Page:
Many mysteries surround the A̳n̳c̳i̳e̳n̳t̳ Egyptians. How did they build the pyramids? Is there a labyrinth buried under the Sphinx? How did King Tut die? An age-old question may have been answered recently, but the answer has led to more questions. That’s because it involves something e̳x̳t̳r̳a̳t̳e̳r̳r̳e̳s̳t̳r̳i̳a̳l̳.
Along with jewelry, weapons and gold, there was a strange item found in King Tutankhamun’s tomb – a dagger. It wouldn’t be such a baffling find except that the knife boasted of technology that wasn’t really seen in Egypt until 500 years after Tut’s de̳a̳t̳h̳. The dagger didn’t rust and it was made of iron, something the Egyptians didn’t discover until centuries later. So where did the dagger come from? Now, scientists think the metal in it came from space.
The Journal of Meteoritics and Planetary Science published an article by researchers at the Chiba Institute of Technology claiming the dagger’s metal came from a meteorite. They explain that iron shows a high ratio of nickel to cobalt, which “strongly suggests an e̳x̳t̳r̳a̳t̳e̳r̳r̳e̳s̳t̳r̳i̳a̳l̳ origin.”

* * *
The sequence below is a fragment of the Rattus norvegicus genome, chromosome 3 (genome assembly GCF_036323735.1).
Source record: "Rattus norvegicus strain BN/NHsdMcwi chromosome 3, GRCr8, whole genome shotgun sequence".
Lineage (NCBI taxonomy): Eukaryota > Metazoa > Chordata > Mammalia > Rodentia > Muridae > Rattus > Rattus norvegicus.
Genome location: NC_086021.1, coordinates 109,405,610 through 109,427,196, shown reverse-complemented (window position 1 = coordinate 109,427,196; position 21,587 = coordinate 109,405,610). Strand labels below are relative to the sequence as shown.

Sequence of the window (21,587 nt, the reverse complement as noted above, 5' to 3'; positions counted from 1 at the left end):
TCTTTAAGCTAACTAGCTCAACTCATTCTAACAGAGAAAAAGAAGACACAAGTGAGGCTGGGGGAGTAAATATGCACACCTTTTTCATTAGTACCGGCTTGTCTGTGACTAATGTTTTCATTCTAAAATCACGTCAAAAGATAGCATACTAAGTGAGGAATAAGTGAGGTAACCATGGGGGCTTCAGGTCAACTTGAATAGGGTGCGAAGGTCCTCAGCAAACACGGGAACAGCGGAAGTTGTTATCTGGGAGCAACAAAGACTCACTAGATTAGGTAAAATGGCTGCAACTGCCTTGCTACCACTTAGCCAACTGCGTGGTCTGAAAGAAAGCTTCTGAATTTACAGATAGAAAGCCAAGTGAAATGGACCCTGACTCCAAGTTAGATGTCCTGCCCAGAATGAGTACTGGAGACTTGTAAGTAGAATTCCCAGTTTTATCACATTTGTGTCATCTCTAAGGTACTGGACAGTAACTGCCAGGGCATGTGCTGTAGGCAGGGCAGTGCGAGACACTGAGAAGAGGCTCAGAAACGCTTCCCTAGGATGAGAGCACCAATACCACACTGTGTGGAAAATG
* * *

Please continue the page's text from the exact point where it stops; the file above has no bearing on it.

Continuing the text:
It turns out that a meteorite hit the planet a little before Tut’s time, landed about 150 miles from Alexandria and contained similar levels of cobalt and nickel.
Scientists may also have solved another mystery about daggers. After X-raying the gold handle, they found it was made of a binding material called lime mortar, but again, the Egyptians didn’t know about plaster until much later. However, based on how the handle was made, using foreign low-temperature techniques, they suggest it could have been made in Mitanni, Anatolia, present-day Türkiye.
There are records that show Tut’s grandfather, Amenhotep III, would receive gifts from the King of Mitanni, and those gifts might have eventually been passed down to Tut, meaning that the dagger actually came from Anatolia years before Tut was even born.
You can see the dagger on display at Cairo’s Egyptian Museum.